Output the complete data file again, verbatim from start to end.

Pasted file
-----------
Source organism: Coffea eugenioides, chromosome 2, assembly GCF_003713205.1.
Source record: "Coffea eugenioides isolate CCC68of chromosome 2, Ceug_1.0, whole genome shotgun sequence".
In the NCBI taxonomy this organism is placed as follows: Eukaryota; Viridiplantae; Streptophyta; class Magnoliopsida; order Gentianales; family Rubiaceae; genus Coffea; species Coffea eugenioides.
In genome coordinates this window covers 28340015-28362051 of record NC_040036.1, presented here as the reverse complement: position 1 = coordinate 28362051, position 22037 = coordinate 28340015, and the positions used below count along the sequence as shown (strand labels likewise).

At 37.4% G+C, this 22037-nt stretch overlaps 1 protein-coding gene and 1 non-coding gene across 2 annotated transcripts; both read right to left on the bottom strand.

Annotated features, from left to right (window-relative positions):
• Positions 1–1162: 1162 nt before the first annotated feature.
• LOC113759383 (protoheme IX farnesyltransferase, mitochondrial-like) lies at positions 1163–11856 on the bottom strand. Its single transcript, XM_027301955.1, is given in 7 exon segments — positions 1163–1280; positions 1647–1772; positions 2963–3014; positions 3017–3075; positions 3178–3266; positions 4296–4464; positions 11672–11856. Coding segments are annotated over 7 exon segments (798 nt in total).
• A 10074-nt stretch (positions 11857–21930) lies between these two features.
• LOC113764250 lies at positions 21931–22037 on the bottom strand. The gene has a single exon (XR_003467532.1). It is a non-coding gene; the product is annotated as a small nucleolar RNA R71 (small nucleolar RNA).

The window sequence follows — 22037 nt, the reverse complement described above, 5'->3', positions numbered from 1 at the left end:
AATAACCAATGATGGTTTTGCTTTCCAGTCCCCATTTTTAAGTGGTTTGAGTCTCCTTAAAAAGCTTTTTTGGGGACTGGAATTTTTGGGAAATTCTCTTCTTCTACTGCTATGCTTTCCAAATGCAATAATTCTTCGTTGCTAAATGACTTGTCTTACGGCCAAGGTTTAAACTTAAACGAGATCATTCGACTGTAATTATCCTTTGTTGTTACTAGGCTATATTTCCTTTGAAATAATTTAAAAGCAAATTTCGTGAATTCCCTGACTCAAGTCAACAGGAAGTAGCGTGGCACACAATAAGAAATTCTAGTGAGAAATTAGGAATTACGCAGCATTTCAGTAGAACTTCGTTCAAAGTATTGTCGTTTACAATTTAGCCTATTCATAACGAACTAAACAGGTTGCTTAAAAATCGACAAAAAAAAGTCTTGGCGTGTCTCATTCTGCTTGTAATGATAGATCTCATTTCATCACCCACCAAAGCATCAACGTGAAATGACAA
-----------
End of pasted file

Source organism: Coffea eugenioides, chromosome 2, assembly GCF_003713205.1.
Source record: "Coffea eugenioides isolate CCC68of chromosome 2, Ceug_1.0, whole genome shotgun sequence".
In the NCBI taxonomy this organism is placed as follows: Eukaryota; Viridiplantae; Streptophyta; class Magnoliopsida; order Gentianales; family Rubiaceae; genus Coffea; species Coffea eugenioides.
In genome coordinates this window covers 28340015-28362051 of record NC_040036.1, presented here as the reverse complement: position 1 = coordinate 28362051, position 22037 = coordinate 28340015, and the positions used below count along the sequence as shown (strand labels likewise).

At 37.4% G+C, this 22037-nt stretch overlaps 1 protein-coding gene and 1 non-coding gene across 2 annotated transcripts; both read right to left on the bottom strand.

Annotated features, from left to right (window-relative positions):
• Positions 1–1162: 1162 nt before the first annotated feature.
• LOC113759383 (protoheme IX farnesyltransferase, mitochondrial-like) lies at positions 1163–11856 on the bottom strand. Its single transcript, XM_027301955.1, is given in 7 exon segments — positions 1163–1280; positions 1647–1772; positions 2963–3014; positions 3017–3075; positions 3178–3266; positions 4296–4464; positions 11672–11856. Coding segments are annotated over 7 exon segments (798 nt in total).
• A 10074-nt stretch (positions 11857–21930) lies between these two features.
• LOC113764250 lies at positions 21931–22037 on the bottom strand. The gene has a single exon (XR_003467532.1). It is a non-coding gene; the product is annotated as a small nucleolar RNA R71 (small nucleolar RNA).

The window sequence follows — 22037 nt, the reverse complement described above, 5'->3', positions numbered from 1 at the left end:
AATAACCAATGATGGTTTTGCTTTCCAGTCCCCATTTTTAAGTGGTTTGAGTCTCCTTAAAAAGCTTTTTTGGGGACTGGAATTTTTGGGAAATTCTCTTCTTCTACTGCTATGCTTTCCAAATGCAATAATTCTTCGTTGCTAAATGACTTGTCTTACGGCCAAGGTTTAAACTTAAACGAGATCATTCGACTGTAATTATCCTTTGTTGTTACTAGGCTATATTTCCTTTGAAATAATTTAAAAGCAAATTTCGTGAATTCCCTGACTCAAGTCAACAGGAAGTAGCGTGGCACACAATAAGAAATTCTAGTGAGAAATTAGGAATTACGCAGCATTTCAGTAGAACTTCGTTCAAAGTATTGTCGTTTACAATTTAGCCTATTCATAACGAACTAAACAGGTTGCTTAAAAATCGACAAAAAAAAGTCTTGGCGTGTCTCATTCTGCTTGTAATGATAGATCTCATTTCATCACCCACCAAAGCATCAACGTGAAATGACAA